Duration: 15 days
Group Size: 4 – 8
Date Start: February 04, 2019
Date End: February 18, 2019
Tour Start: Guatemala City
Tour End: Guatemala City
Guatemala is blessed with some amazing habitats for birds, from the steaming volcanoes of the highlands of southern Guatemala to the hot jungles of the Mayan empire. Birding in Guatemala is an unforgettable experience.
Itinerary (15 days/14 nights)
Day 1. Arrival, transfer to Antigua Guatemala
We arrive in the cool of Guatemala City. Located at 1 500 meters, this altitude ensures that evenings are cool and days are pleasant. We’ll meet you at the airport and take you to our hotel for the night in the pleasant town of Antigua Guatemala, the once thriving capital, before it was destroyed by an earthquake in the 1700s. Rebuilt, it is now again a thriving city with the old-world charm of yesteryear.
Overnight: Antigua Guatemala
Day 2. Finca El Pilar to Unicornio Azul
Today we start with some local birding up the mountains surrounding Antigua, at Finca El Pilar. We’ll get a taste for some classic Guatemalan birds in the dry forest up here, like Blue-throated Motmot, Collard Trogon, Rufous-collared Thrush, Red-faced Warbler, and Black-capped Swallow. The mechanical and musical song of Brown-backed Solitaire echoes through the woods, and we’ll check through the many flycatchers here. We’ll also stop on the way down to check some hummingbird feeders, where we might pick up the local, endemic Rufous Sabrewing as well as Blue-tailed or White-eared Hummingbirds. From here we head up into the cool pine forests surrounding Unicornio Azul to look for a very localized species, the endemic Goldman’s Warbler; this pine specialist lives only up in these cool pines. There also are other Warblers here, like Pink-headed and Crescent-chested, which we’ll also look out for. We may also see several Hummingbirds here, including Garnet-throated and Magnificent, to add a splash of color to the scenery. We’ll have the afternoon and the next morning to bird in this majestic setting.
Overnight: Unicornio Azul
Day 3. Fuentes Georgina, Finca El Patrocinio Reserve
After we’ve birded the morning away we’ll head to Fuentes Georginas to look for another localized specialty, the Wine-throated Hummingbird. There is also another chance for Pink-headed Warbler, and we hope to find Black-capped Swallow, Garnet-throated Hummingbird, Black-capped Siskin, Ruddy-capped Nightingale-Thrush, and many others along this road. From here we head south onto the pacific slope to a coffee finca, El Patrocinio, which is also a private nature reserve. Here we’ll bird the rich grounds for species like Highland Guan, Gartered Trogon, Blue-diademed Motmot, Spot-breasted Oriole, Violet Sabrewing, Prevost’s Ground Sparrow, and another localized specialty, the White-bellied Chachalaca. This is one of the best spots to see this range-restricted species.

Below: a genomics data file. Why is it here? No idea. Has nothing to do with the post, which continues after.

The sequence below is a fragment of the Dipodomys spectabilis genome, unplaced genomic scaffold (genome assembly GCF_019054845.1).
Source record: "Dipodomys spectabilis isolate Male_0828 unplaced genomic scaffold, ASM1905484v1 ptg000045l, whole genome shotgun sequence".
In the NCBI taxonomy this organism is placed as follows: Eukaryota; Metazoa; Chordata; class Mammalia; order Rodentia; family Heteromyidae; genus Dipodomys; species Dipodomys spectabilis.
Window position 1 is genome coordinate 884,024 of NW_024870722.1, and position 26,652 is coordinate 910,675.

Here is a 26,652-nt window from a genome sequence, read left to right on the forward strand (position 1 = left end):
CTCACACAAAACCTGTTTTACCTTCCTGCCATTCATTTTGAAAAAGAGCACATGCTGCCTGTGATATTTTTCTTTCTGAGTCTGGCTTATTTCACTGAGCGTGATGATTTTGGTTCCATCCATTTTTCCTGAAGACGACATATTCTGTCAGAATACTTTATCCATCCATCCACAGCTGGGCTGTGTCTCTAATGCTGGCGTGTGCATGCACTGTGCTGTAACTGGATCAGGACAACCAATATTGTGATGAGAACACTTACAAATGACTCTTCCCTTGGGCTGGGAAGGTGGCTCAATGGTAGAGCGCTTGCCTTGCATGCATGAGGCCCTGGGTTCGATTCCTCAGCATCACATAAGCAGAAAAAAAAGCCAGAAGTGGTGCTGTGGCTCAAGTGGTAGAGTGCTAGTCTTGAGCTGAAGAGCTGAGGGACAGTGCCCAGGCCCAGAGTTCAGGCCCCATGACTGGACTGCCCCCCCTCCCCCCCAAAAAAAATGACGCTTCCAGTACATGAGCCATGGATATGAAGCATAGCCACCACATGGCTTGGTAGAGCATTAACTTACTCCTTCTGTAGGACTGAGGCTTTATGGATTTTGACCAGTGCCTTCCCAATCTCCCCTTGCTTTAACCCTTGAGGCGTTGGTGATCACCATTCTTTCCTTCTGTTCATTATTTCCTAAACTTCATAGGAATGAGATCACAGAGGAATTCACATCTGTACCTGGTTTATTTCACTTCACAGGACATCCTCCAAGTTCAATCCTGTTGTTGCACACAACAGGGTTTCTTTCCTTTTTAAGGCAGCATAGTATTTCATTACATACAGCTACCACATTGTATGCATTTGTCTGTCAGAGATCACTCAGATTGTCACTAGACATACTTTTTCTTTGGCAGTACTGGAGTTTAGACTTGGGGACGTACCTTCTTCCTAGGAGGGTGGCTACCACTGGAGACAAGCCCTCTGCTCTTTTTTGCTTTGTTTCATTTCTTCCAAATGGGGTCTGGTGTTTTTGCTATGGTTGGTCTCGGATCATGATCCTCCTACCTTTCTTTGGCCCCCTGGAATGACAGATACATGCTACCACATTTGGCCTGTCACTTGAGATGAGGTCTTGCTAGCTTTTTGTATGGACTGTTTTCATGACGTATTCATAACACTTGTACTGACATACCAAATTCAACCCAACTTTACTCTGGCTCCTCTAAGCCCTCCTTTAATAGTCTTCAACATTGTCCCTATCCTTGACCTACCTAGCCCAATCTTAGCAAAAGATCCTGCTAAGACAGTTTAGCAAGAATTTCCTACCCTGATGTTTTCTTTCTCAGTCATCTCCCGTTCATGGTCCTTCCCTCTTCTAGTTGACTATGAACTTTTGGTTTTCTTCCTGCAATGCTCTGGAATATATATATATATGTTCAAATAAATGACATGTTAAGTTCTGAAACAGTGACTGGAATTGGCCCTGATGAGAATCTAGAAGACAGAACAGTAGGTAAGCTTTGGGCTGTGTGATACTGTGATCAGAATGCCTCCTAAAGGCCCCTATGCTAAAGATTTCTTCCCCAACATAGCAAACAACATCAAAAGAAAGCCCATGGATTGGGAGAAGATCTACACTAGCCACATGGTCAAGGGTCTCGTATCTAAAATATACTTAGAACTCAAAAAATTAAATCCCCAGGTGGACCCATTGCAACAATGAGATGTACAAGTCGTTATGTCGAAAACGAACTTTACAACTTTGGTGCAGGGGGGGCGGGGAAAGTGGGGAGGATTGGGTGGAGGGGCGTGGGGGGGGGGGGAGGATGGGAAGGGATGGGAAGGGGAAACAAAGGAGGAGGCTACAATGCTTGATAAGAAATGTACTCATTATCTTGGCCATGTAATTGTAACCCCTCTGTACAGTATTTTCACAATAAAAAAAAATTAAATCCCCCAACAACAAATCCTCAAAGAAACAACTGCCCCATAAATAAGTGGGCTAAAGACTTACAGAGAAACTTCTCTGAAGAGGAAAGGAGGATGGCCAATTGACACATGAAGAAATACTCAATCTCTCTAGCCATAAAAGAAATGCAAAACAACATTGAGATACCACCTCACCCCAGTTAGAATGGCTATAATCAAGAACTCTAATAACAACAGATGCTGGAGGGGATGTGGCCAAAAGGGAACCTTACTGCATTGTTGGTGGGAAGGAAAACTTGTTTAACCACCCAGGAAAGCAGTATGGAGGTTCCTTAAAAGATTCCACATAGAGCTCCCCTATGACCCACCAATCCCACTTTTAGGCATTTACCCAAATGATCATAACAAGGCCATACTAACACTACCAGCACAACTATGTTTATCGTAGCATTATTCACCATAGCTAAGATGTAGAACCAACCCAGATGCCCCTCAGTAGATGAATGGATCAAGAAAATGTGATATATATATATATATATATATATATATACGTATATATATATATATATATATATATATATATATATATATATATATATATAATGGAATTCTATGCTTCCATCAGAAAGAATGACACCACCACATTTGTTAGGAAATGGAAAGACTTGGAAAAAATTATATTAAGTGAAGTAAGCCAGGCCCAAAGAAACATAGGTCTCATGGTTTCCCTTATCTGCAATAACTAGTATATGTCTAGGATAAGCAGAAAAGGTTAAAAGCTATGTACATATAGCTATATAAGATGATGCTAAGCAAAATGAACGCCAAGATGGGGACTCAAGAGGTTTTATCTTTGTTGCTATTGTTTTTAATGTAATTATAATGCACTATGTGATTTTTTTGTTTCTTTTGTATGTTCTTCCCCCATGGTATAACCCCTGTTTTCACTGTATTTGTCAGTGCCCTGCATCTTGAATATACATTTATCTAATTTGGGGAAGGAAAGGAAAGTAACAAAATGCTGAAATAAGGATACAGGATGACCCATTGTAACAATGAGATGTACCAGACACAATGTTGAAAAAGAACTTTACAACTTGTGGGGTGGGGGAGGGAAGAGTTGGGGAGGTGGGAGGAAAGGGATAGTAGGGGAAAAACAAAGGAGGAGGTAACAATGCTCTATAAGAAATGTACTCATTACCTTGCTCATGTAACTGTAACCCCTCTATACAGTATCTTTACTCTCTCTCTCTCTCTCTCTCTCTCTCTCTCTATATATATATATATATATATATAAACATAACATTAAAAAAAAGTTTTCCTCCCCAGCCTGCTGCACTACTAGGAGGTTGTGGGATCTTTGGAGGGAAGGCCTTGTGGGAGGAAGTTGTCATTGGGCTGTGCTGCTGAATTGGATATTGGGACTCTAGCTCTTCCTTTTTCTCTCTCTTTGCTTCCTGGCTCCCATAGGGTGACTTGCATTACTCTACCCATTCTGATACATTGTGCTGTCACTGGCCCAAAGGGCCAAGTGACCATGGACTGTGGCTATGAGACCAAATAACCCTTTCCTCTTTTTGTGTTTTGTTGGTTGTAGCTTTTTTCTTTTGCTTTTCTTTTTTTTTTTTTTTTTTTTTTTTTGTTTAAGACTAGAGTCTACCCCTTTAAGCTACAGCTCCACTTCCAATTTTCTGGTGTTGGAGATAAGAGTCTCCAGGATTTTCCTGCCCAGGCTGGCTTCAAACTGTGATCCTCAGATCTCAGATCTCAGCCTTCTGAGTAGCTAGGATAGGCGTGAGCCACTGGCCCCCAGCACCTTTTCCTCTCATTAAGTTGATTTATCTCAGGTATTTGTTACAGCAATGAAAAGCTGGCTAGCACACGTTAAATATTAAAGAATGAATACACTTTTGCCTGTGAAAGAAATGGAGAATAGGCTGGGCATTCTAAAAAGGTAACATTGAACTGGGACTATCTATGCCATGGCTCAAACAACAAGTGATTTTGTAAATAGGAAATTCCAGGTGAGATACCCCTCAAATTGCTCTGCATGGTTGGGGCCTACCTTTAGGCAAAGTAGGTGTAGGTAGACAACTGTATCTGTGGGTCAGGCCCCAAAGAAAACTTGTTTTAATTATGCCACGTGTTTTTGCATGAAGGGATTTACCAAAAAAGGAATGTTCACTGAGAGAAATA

Overnight: Finca El Patrocinio
Day 4. Finca El Patrocinio to Finca Las Nubes
We wake before sunrise to greet the day from Finca Patrocinio’s canopy tower, where we’ll catch the long-whistled song of Highland Guan before its wing-rattling buzz, as it flies from perch to perch. Common Black Hawk nests in the area, and their crying calls echo about the forest, along with the onomatopoeic calls of Blue-diademed Motmot. Another great feature here is the Long-tailed Manakin lek. We’ll hike into the forest for a bit to watch this amazing display, as the males dance about the understory in an effort to attract a mate.
In the late morning we’ll drive to another coffee plantation, Finca Las Nubes, this one on the slopes of the Santo Tomás volcano, draped in pine oak forest and lichen-covered trees. We’ll spend the morning in the lower reaches of the finca, checking for birds like Bushy-crested Jay, Western Tanager, Rufous-backed Wren, Emerald Toucanet, Hooded Grosbeak, and Elegant Euphonia. After dinner we’ll take the jeeps high up into the edge of the forest to look for the localized Fulvous Owl. Lower down we may encounter Mottled Owl around the lodge.
Overnight: Finca Las Nubes
Day 5. Finca Las Nubes for Resplendent Quetzal
This morning we rise early to take the jeeps high up into the pine woods, to look for a bird revered by the Maya, the Resplendent Quetzal. Their long calls echo through the cool forest, and we’ll take some time to track down one of these stunning birds, whose emerald-green and red plumage, combined with its long plumes, make it a very memorable bird. We’ll also spend some time this morning at one of the many forest overlooks, checking for another endemic, this time in the form of Cabanis’s Tanager. Its thin song reaches out from the canopy to lure us to its location. We’ll also spend some time walking some of the forest trails for skulkers like Spotted Wood Quail. Also in these forests we’ll find yet another endemic, this time in the bright yellow-and-black guise of Bar-winged Oriole. Crested Guan, Barred Parakeet, Scaly-throated Foliage-gleaner, Masked Tityra, Blue-crowned Chlorophonia, and several Warbler species can be seen here, like Golden-crowned, Tennessee, Townsend’s, and MacGillivray’s.